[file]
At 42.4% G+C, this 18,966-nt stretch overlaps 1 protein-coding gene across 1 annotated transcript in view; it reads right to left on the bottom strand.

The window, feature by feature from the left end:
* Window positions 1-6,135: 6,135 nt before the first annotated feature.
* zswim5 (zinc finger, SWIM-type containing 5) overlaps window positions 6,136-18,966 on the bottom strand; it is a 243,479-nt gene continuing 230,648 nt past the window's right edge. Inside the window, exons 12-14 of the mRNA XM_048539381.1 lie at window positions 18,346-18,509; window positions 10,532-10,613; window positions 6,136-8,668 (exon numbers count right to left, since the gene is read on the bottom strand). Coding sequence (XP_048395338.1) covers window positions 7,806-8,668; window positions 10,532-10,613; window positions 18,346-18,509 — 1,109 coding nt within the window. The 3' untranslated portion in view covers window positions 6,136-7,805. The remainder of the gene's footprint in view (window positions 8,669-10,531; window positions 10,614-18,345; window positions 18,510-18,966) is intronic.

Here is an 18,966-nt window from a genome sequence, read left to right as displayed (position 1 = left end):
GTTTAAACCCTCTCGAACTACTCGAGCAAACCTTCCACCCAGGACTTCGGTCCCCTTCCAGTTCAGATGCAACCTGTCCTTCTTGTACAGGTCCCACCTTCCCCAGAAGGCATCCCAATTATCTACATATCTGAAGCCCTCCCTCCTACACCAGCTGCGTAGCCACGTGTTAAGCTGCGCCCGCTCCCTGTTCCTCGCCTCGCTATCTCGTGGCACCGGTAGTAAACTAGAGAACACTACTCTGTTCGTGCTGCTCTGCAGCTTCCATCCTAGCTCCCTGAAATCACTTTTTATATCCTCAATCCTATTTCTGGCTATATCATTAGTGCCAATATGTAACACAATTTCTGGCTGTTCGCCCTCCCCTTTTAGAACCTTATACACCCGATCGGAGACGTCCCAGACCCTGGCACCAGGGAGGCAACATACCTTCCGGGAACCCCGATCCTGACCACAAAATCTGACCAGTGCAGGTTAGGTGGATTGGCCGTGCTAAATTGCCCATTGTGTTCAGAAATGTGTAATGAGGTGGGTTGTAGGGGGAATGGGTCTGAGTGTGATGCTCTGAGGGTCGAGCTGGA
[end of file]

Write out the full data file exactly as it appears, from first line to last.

At 42.4% G+C, this 18,966-nt stretch overlaps 1 protein-coding gene across 1 annotated transcript in view; it reads right to left on the bottom strand.

The window, feature by feature from the left end:
* Window positions 1-6,135: 6,135 nt before the first annotated feature.
* zswim5 (zinc finger, SWIM-type containing 5) overlaps window positions 6,136-18,966 on the bottom strand; it is a 243,479-nt gene continuing 230,648 nt past the window's right edge. Inside the window, exons 12-14 of the mRNA XM_048539381.1 lie at window positions 18,346-18,509; window positions 10,532-10,613; window positions 6,136-8,668 (exon numbers count right to left, since the gene is read on the bottom strand). Coding sequence (XP_048395338.1) covers window positions 7,806-8,668; window positions 10,532-10,613; window positions 18,346-18,509 — 1,109 coding nt within the window. The 3' untranslated portion in view covers window positions 6,136-7,805. The remainder of the gene's footprint in view (window positions 8,669-10,531; window positions 10,614-18,345; window positions 18,510-18,966) is intronic.

Here is an 18,966-nt window from a genome sequence, read left to right as displayed (position 1 = left end):
GTTTAAACCCTCTCGAACTACTCGAGCAAACCTTCCACCCAGGACTTCGGTCCCCTTCCAGTTCAGATGCAACCTGTCCTTCTTGTACAGGTCCCACCTTCCCCAGAAGGCATCCCAATTATCTACATATCTGAAGCCCTCCCTCCTACACCAGCTGCGTAGCCACGTGTTAAGCTGCGCCCGCTCCCTGTTCCTCGCCTCGCTATCTCGTGGCACCGGTAGTAAACTAGAGAACACTACTCTGTTCGTGCTGCTCTGCAGCTTCCATCCTAGCTCCCTGAAATCACTTTTTATATCCTCAATCCTATTTCTGGCTATATCATTAGTGCCAATATGTAACACAATTTCTGGCTGTTCGCCCTCCCCTTTTAGAACCTTATACACCCGATCGGAGACGTCCCAGACCCTGGCACCAGGGAGGCAACATACCTTCCGGGAACCCCGATCCTGACCACAAAATCTGACCAGTGCAGGTTAGGTGGATTGGCCGTGCTAAATTGCCCATTGTGTTCAGAAATGTGTAATGAGGTGGGTTGTAGGGGGAATGGGTCTGAGTGTGATGCTCTGAGGGTCGAGCTGGA